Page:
Jewish Journal


March 16, 2011

Are high school reunions going extinct?

Voices: Showcasing different voices from the community.


Old friends: The five of us were friends since Balboa Elementary School. Above, from left: Aaron Schulman, Jennifer Simpson, Tamara Schweitzer Raben, Carolyn Lertzman, Jordan Levine) Inset: Raben’s 2000 high school graduation photo.

Old friends: The five of us were friends since Balboa Elementary School. Above, from left: Aaron Schulman, Jennifer Simpson, Tamara Schweitzer Raben, Carolyn Lertzman, Jordan Levine) Inset: Raben’s 2000 high school graduation photo.

I was part of the infamous Class of 2000, the class that everyone has been watching since the time we entered kindergarten in 1987. Back then, it seemed almost impossible to imagine what the world would look like in 2000, but everyone was certain that the turn of the millennium would be momentous, and our class would be front and center as we graduated high school and headed out into the world. Well, the year 2000 has come and gone — anticlimactically — and over Thanksgiving weekend, I attended my 10-year high school reunion for Cleveland High School, a public school in Reseda.

For all the pomp and circumstance that was expected of the Class of 2000, only 50 of our classmates — out of a graduating class of close to 500 — turned out for the reunion, which I’d helped organize. I’m not one to measure the success of an event by the number of attendees (I happen to think it was a great night), but the general lack of interest from our class got me thinking about the significance of high school reunions in our hyperconnected era, and whether the prominence of social networking sites like Facebook would herald the death of this American tradition.

I always felt pretty certain that I would be at my high school reunion, and as 2010 approached, I started looking forward to it. My expectations were admittedly high. I knew it wasn’t going to be anything like “Romy and Michele’s High School Reunion.” Nor would it be like the formal affairs our parents attended at fancy hotel ballrooms. Still, I was eager to see how much those notions had changed and if the reunion still held meaning as a kind of rite of passage in American culture — a rite I wanted to experience for myself. After all, we graduated on the cusp of the Internet explosion, and technological advancements have redefined how we interact with one another.

There is no doubt Facebook, founded in 2004, has changed the role of high school reunions. Facebook affords us the opportunity to avoid awkward small talk and skip straight to satisfying our curiosity about how an acquaintance from high school turned out. Those now graduating high school won’t ever lose touch with one another entirely. They’re a click and an update away. So, it begs the question: What’s the point of reunions nowadays?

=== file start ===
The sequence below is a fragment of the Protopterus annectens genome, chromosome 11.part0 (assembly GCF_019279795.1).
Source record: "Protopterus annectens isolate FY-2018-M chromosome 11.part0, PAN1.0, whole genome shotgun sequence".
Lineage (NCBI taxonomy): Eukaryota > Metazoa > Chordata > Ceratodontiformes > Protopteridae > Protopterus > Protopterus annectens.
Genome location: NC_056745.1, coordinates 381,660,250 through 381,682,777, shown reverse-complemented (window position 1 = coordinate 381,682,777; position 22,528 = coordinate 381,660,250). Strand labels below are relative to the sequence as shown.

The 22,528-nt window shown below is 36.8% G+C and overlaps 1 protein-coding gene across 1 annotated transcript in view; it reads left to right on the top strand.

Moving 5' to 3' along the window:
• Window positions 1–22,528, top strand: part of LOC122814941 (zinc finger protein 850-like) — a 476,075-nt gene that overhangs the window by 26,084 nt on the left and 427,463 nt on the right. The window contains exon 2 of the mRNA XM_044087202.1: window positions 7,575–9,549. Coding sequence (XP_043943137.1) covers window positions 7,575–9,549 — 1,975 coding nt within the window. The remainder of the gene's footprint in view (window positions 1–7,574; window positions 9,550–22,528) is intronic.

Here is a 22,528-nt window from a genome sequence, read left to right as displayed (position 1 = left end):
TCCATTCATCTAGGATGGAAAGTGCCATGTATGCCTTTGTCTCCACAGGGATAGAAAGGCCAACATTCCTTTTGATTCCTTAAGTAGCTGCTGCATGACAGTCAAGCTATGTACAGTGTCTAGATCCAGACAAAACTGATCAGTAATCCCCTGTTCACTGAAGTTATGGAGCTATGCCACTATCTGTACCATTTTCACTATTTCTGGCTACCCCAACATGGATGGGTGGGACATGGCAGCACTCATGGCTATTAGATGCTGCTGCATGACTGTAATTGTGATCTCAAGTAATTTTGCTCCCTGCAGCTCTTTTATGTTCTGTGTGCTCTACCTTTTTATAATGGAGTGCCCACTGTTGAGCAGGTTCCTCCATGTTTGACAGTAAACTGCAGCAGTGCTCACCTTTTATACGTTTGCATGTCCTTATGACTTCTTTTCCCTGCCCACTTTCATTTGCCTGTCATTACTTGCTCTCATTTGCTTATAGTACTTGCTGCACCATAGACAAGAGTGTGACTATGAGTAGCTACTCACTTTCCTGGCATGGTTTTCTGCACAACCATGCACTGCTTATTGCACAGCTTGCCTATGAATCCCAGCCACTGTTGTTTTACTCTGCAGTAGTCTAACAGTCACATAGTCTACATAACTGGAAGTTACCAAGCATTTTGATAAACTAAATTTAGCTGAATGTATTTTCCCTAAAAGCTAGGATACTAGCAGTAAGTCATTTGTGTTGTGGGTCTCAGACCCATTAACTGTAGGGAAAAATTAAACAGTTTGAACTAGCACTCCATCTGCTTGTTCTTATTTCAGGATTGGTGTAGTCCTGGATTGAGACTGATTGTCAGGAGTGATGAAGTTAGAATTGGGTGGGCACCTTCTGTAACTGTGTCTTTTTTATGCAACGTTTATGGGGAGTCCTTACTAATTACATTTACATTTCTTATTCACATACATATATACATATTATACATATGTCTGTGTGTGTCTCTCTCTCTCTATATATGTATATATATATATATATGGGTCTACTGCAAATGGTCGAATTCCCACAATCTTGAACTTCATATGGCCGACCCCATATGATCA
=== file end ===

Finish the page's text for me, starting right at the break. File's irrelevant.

After going to my own high school reunion and talking to friends about theirs, I have come to the conclusion that there is still value in the ritual. While I’m as guilty as the next person of looking through hundreds of photos of a friend of a friend’s wedding on Facebook, I mostly use it to interact with close friends. The rest of my 300 or so “friends,” I rarely connect with. Sure, there’s that quick thrill of looking at an old classmate’s profile and catching yourself up. Occasionally there’s a short exchange acknowledging how nice it is to reconnect, but it never goes beyond that. Facebook interactions tend to be cursory. So despite knowing who got married, who had a baby and who moved where, Facebook didn’t take away the intrigue of seeing my classmates in person after all that time.

There was still a good deal of excitement in catching up and reminiscing with my teammates from swim team face to face, or chatting with someone who now lives near me in New York. There were some genuine, in-depth conversations that took place, and meaningful connections were definitely formed. Did Facebook take away some of the curiosity that used to make high school reunions so compelling? Absolutely. But I’m OK with reunions becoming more low-key. There was something nice about not putting on a big dramatic production, and just gathering for drinks and food with some old friends at a Mexican restaurant.

I actually think there are many ways that Facebook is contributing to the continuation of high school reunions. We used the site to do all our outreach, which eliminated the need to hire a service that tracks down people’s home addresses. We were able to quickly communicate with classmates and deliver information about the reunion by creating an invitation directly on the site, updating it in real time. Another element that enhanced the experience was forming a community around a group page for our graduating class where people have reconnected, commented and reminisced, and will do so long after the 10-year reunion has passed. And, I’d like to think that no matter how connected we are online, there will still be a Cleveland High School reunion in 2020. 

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